No. It is not the Department’s role to decide whether or not the dam should go ahead – that decision was made by the Board of Inquiry over months of deliberation. DOC’s role was to deal with the land exchange application placed in front of it. This decision was made by careful consideration of the ecological values of both pieces of land and working out what would be the best outcome for public conservation land managed by the Department.
6. How would public conservation land benefit from this land exchange?
Full ecological reports are available on DOC’s website. In summary:
- The Department will gain three times the amount of black beech forest.
- The Smedley exchange block includes two additional wetland sites, and is promising habitat for skinks and geckos.
- The new land will extend and complement the adjacent Gwavas Conservation Area.
- The Ruahine Forest Park land has been heavily logged in the past, is in a generally degraded state and requires a higher level of management than the Smedley exchange block.
- The Smedley exchange block is significantly larger and can support habitats and vegetation that are not present in the land needed for the dam.
7. How was the public consulted?
The Department ran an open process of public consultation over the revocation and land exchange proposal. The Department advertised in December 2014 that it proposed to revoke the conservation park status of the section of Ruahine Forest Park that is sought for exchange. Submissions closed on 3 March 2015. Seven written submissions were received and five of those submitters were heard at a public hearing in Hastings on 10 March 2015. As a result of that hearing further information was sought by the Department and submitters given an opportunity to comment further on that information. The Department also consulted with the Wellington Conservation Board and iwi on both the revocation and the proposed exchange.
8. What was the decision process?
Following the hearings, DOC staff analysed each submission and provided a summary of submissions, along with ecological reports, to the Director General of Conservation, who has been delegated to make the final decision on the revocation of Conservation Park status and land exchange.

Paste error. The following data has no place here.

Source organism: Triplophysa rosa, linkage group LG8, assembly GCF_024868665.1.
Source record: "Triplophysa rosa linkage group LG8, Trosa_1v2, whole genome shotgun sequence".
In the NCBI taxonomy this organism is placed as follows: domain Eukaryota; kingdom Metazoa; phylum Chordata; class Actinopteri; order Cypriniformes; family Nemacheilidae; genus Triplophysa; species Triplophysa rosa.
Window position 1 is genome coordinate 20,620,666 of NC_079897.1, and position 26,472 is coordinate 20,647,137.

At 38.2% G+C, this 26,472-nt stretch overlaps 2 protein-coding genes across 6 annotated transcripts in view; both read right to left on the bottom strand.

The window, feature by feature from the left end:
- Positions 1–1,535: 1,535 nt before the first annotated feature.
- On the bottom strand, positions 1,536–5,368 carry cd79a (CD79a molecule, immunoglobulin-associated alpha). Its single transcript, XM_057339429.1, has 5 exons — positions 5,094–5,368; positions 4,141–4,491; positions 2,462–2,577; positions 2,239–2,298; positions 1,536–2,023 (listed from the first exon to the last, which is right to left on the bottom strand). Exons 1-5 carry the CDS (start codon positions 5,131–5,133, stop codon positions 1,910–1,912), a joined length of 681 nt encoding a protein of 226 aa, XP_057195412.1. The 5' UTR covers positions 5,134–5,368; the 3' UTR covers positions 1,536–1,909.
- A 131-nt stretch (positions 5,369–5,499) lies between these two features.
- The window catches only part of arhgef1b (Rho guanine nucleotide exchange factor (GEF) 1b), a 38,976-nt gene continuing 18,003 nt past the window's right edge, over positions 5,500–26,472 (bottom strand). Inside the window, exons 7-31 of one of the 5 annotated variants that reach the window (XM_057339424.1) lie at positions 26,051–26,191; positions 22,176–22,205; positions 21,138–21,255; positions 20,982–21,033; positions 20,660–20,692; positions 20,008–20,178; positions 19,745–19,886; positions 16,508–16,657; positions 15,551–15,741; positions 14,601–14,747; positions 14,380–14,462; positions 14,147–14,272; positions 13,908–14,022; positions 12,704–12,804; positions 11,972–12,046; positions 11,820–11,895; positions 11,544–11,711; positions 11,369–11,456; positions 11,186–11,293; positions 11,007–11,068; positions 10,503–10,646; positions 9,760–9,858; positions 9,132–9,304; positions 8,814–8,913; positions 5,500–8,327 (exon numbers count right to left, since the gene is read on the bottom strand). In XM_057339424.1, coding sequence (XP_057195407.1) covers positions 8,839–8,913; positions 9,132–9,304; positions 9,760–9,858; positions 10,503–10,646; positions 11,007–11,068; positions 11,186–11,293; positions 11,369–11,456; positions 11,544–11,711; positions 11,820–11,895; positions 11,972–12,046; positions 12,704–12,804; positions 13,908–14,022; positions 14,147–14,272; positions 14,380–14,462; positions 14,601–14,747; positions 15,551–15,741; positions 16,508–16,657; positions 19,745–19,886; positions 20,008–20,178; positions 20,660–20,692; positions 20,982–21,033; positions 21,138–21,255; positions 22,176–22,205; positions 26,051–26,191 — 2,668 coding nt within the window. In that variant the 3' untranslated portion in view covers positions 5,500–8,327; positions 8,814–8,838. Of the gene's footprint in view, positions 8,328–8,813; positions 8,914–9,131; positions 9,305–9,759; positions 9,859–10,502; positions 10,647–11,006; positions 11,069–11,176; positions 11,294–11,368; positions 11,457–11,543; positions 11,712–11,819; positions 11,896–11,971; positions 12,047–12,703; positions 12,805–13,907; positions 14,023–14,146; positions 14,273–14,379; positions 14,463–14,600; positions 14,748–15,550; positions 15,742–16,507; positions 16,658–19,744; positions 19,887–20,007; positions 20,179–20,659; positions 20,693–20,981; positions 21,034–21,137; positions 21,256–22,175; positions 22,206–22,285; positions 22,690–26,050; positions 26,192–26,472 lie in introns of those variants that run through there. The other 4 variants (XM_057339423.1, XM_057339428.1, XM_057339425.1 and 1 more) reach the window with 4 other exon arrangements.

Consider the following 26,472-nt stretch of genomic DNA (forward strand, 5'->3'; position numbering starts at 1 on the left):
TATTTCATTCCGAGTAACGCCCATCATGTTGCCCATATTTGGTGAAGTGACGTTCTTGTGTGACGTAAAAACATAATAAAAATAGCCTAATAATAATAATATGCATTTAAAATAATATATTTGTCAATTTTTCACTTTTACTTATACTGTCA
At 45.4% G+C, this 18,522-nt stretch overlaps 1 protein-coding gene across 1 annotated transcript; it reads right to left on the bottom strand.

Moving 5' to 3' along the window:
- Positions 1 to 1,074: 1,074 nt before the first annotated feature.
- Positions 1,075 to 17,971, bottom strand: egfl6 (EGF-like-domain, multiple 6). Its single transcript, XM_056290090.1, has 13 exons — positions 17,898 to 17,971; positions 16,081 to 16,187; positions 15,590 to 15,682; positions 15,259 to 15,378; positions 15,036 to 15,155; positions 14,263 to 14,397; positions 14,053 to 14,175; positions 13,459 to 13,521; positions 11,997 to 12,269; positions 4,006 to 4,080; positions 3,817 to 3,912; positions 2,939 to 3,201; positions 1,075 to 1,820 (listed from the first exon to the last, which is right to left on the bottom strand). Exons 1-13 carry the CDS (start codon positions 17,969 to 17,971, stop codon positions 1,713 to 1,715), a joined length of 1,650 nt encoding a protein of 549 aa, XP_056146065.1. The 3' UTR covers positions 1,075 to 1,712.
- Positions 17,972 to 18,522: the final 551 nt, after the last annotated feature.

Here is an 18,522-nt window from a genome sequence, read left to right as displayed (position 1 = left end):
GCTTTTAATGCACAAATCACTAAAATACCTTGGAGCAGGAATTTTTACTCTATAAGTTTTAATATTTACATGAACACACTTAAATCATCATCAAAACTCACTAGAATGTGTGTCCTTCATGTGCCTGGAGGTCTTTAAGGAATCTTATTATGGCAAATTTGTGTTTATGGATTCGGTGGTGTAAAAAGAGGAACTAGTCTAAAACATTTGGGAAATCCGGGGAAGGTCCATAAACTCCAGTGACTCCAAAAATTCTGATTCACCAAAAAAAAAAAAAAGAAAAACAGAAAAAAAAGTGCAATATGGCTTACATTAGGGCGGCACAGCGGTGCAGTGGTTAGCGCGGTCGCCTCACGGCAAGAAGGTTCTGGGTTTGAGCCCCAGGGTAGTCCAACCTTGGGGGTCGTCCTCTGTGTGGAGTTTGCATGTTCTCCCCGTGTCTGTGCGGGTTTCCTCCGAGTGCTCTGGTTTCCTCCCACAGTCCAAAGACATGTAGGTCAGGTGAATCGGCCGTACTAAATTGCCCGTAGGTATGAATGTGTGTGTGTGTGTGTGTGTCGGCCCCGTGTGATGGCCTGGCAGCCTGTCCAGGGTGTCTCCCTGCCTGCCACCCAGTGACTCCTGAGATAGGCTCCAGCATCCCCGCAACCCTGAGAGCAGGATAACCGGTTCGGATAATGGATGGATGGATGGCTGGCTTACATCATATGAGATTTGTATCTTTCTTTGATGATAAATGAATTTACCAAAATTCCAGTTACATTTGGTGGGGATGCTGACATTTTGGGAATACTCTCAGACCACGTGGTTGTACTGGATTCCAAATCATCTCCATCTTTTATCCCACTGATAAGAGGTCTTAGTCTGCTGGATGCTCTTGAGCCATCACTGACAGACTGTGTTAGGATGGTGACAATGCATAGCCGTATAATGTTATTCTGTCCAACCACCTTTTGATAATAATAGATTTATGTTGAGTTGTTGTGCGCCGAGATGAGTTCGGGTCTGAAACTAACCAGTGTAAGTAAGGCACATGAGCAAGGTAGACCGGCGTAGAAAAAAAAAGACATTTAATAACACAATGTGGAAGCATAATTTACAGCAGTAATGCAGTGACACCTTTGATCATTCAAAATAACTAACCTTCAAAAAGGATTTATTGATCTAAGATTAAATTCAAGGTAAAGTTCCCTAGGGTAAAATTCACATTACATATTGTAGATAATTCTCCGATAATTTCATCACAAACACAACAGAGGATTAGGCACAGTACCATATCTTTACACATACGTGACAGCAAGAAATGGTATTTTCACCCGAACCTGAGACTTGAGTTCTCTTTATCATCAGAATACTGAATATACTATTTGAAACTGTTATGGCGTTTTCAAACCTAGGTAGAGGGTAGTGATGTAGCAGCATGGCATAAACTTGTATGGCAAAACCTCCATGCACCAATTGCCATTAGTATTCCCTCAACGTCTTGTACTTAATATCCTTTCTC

9. Does this decision set a precedent for revoking the status of conservation park land?
No. This is a process that is available to the Department and one that we have used a number of times before. These decisions are not taken lightly. The process is thorough, open to the public and carefully considers ecological values of the land. The revocation of status requires public notice and the consideration of any objections or submissions.
10. How will the Department mitigate the effects of the dam on native fish species?
The dam will block migratory fish from moving upstream so under the Freshwater Fisheries Regulations, the Department will require the Hawke’s Bay Regional Investment Company to provide an approved trap and transfer regime of native freshwater fish species present at the dam site. The Company must report regularly to the Department on the performance of the trap and transfer system and change it if it is not performing adequately. Fish screening measures will prevent fish from entering intake structures. See the Ruataniwha revocation and land exchange decision for a full report on this decision.